“Are you suggesting I was happy with the events? That is so far from the truth,” Ms Burton said, adding she suffered nightmares in the wake of that day. Earlier she told the court she tried for a long time to avoid thinking about the events of that day because she had “some difficulty” with it.

The entire time in the car was not recorded, Ms Burton added.

“To be honest, there was a lot of silence in that car,” she said.

In another clip filmed outside the car, protesters could be seen surrounding the car shouting slogans including, “Enda Kenny in your ivory tower, this is called people power”, and “Stick your water meters up your arse”.

Ms Burton said she considered this last slogan a “human rights issue” rather than a political slogan. She said she did not hear any political slogans except “peaceful protest” and “shame on you”.

When asked about one element of the protest that involved a seated protest, Ms Burton told the court that she believed in peaceful protest but “not if it restricts ability of movement”.

The cross-examination became heated at times, with Mr Dwyer moved to remind Ms Burton that “This is not the Dáil”.

Judge Melanie Greally also asked Ms Burton to allow Mr Dwyer to finish his question before answering.

Earlier:

Former Tánaiste and Minister for Social Protection Joan Burton has told the trial of Solidarity TD Paul Murphy and six other water protesters that, “you wonder in times like that where this hate is coming from”.

“My politics is not about hating anybody,” Ms Burton told Dublin Circuit Criminal Court today.

It is Ms Burton's second day giving evidence in the trial, which is set down for six weeks.

Latest: Joan Burton denies laughter in car reflected 'relaxed' atmosphere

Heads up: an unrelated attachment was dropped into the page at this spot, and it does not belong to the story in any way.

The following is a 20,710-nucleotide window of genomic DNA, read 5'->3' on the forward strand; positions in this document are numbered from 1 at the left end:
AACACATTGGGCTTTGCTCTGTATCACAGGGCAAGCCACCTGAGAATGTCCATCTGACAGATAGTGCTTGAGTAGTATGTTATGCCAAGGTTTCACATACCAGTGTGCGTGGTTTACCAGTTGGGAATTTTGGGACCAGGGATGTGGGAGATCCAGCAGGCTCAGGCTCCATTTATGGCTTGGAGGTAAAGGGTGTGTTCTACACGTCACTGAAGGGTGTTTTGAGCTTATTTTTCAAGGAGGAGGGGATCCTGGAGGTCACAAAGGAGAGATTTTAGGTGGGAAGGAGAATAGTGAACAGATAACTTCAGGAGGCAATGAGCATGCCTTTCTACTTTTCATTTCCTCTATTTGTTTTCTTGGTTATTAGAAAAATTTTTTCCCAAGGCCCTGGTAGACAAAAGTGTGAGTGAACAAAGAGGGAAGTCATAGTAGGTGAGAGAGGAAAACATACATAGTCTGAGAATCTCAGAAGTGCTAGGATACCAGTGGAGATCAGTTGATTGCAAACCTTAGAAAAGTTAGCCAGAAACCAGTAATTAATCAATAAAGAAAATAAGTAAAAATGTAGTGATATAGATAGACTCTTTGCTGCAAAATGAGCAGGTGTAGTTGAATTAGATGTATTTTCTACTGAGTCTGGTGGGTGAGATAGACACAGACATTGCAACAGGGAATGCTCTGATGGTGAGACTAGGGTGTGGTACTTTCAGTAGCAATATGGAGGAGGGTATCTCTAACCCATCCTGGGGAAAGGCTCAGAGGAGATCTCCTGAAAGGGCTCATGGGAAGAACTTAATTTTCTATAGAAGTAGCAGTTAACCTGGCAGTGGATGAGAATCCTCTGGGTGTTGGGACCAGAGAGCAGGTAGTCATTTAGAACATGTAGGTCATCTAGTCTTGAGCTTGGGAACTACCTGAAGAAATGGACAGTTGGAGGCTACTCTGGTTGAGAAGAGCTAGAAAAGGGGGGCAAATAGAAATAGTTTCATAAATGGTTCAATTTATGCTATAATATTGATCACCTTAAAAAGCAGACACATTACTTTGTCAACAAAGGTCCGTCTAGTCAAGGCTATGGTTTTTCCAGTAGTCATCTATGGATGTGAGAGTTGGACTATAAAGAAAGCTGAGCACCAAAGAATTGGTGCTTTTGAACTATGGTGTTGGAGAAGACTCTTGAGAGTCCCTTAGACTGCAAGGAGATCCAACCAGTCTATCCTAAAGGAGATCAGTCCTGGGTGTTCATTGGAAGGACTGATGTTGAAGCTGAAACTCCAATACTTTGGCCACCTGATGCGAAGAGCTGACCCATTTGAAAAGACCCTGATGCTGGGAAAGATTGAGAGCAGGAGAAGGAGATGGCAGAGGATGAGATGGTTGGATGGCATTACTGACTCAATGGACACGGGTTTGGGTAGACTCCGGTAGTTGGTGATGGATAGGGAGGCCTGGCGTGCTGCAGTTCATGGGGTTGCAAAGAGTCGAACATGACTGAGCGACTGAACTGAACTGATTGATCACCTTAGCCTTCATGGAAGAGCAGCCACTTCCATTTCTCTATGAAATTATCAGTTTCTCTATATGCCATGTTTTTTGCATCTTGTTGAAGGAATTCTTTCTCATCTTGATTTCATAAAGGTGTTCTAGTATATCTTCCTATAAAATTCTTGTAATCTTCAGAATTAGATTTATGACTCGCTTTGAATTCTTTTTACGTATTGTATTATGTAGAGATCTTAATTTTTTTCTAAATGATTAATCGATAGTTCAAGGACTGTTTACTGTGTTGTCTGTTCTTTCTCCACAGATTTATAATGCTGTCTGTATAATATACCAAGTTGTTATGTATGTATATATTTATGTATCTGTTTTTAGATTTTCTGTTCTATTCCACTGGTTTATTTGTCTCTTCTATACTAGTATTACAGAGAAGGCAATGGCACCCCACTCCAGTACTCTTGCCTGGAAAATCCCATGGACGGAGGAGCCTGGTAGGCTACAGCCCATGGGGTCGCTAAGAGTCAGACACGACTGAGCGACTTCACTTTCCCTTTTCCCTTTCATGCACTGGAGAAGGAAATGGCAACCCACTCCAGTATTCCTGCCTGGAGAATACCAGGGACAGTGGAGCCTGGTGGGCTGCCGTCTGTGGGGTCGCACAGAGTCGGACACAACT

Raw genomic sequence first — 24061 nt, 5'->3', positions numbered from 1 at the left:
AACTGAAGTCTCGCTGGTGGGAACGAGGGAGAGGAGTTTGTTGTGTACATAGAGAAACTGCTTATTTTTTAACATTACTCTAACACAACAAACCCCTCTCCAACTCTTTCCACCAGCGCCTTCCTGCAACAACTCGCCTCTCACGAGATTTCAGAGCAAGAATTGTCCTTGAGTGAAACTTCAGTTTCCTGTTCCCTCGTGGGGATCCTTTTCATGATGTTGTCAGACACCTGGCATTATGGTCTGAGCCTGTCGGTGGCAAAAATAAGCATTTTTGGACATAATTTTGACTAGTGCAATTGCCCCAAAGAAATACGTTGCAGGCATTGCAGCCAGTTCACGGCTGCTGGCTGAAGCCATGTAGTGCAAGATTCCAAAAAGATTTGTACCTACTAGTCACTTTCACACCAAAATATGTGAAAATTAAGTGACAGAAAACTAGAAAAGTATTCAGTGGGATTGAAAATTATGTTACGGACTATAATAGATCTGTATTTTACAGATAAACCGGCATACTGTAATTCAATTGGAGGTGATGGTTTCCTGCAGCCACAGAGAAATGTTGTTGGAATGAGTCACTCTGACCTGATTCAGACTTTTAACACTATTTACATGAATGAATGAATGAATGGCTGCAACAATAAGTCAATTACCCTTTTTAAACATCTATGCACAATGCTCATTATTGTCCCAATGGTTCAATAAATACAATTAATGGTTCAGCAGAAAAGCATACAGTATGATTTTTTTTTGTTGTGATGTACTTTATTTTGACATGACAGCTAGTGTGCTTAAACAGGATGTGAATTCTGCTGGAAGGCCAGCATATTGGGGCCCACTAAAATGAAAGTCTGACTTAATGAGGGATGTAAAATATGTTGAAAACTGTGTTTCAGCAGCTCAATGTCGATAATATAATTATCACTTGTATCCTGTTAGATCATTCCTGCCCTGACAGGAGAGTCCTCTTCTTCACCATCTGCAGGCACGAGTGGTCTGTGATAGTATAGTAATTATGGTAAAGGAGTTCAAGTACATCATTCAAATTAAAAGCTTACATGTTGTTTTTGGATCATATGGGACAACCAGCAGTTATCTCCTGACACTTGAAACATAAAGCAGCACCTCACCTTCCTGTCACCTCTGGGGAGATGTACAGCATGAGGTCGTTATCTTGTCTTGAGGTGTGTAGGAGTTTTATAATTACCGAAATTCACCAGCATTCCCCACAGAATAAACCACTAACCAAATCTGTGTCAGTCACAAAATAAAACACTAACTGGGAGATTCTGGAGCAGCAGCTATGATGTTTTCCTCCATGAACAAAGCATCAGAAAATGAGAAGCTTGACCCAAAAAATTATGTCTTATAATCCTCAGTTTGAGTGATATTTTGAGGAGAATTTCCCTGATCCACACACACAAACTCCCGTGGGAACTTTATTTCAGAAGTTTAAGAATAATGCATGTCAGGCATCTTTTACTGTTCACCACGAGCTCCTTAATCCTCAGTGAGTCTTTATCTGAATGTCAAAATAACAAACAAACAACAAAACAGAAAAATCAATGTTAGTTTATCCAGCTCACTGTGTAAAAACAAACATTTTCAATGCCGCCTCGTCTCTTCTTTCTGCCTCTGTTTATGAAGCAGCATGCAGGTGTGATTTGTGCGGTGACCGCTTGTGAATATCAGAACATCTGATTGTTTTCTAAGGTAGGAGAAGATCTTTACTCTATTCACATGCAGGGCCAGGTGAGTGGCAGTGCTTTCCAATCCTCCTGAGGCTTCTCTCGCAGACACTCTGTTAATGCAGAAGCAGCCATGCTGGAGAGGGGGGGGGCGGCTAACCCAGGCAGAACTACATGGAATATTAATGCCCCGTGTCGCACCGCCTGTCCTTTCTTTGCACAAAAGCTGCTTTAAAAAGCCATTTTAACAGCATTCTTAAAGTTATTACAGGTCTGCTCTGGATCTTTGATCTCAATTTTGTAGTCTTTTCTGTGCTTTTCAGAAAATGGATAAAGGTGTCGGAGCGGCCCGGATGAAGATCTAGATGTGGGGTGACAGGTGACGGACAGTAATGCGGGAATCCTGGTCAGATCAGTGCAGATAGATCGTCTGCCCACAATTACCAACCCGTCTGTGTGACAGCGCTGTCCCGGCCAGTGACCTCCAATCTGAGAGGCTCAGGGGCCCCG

Mr Murphy (aged 34), together with South Dublin Councillors Kieran Mahon (aged 39) and Michael Murphy (aged 53) and four other men, are charged with falsely imprisoning Ms Burton and her adviser Karen O’Connell by restricting their personal liberty without their consent at Fortunestown Road, Jobstown, Tallaght on November 15, 2014.

Paul Murphy of Kingswood Heights, Tallaght; Kieran Mahon of Bolbrook Grove, Tallaght; Michael Murphy of Whitechurch Way, Ballyboden, Dublin; Frank Donaghy (aged 71) of Alpine Rise, Tallaght; Ken Purcell (aged aged 50) of Kiltalown Green; Michael Banks (aged 46) of Brookview Green, Tallaght and Scott Masterson (aged 34) of Carrigmore Drive, Tallaght have all denied the charges.

When asked if she heard people shouting “traitor” at her, Ms Burton said: “No, not particularly”.

“Perhaps when people are shouting and roaring it's probably curses and bad language standing out,” she said.

Ms Burton was responding to questioning from Padraig Dwyer SC, representing Frank Donaghy, on what exactly she heard when she was in the car.

“I'm sitting in the back of a car,” she said.

“I'm cold and I'm hungry and I'm thirsty. I actually asked a guard what would happen if I needed a toilet. My colleague who was sitting beside me was extremely upset and weeping a lot. I was trying to comfort her.

“I was listening to statements wishing me dead and so on, illnesses. I heard those maybe because they were more personal.

“You wonder in times like that where this hate is coming from. My politics is not about hating anybody.”

Mr Dwyer put it to Ms Burton that in 2014, sections of Irish society were angry with the Labour Party and “the perceived treachery on the part of Labour.”

“Only partly,” Ms Burton replied, adding large numbers of people were “very supportive of the fact the economy was starting to recover”.

“The response to me was mixed,” she said.

Ms Burton denied that her party had been “wiped out” in the 2016 general election but conceded it was “hugely damaged”.

Ms Burton agreed that by the 2016 General Election, support for Labour had fallen in the polls. She said the Labour Party was affected “by a strong campaign by people who were out to destroy the Labour Party and destroy social democracy in Ireland.”

“There is a group of people who would like to destroy the party,” she said.

The trial continues before Judge Melanie Greally and a jury of seven men and five women.